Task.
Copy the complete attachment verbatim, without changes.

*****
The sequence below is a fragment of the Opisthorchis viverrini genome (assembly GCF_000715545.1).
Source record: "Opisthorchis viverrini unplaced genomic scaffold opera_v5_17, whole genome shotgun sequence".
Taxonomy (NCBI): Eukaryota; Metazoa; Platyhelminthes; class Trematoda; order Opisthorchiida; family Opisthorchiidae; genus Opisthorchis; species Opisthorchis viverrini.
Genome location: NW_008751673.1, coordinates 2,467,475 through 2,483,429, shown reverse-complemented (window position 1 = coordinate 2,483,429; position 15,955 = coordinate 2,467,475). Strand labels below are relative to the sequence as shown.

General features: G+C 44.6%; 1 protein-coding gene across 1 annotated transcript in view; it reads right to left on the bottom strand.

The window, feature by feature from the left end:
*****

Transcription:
The sequence below is a fragment of the Opisthorchis viverrini genome (assembly GCF_000715545.1).
Source record: "Opisthorchis viverrini unplaced genomic scaffold opera_v5_17, whole genome shotgun sequence".
Taxonomy (NCBI): Eukaryota; Metazoa; Platyhelminthes; class Trematoda; order Opisthorchiida; family Opisthorchiidae; genus Opisthorchis; species Opisthorchis viverrini.
Genome location: NW_008751673.1, coordinates 2,467,475 through 2,483,429, shown reverse-complemented (window position 1 = coordinate 2,483,429; position 15,955 = coordinate 2,467,475). Strand labels below are relative to the sequence as shown.

General features: G+C 44.6%; 1 protein-coding gene across 1 annotated transcript in view; it reads right to left on the bottom strand.

The window, feature by feature from the left end: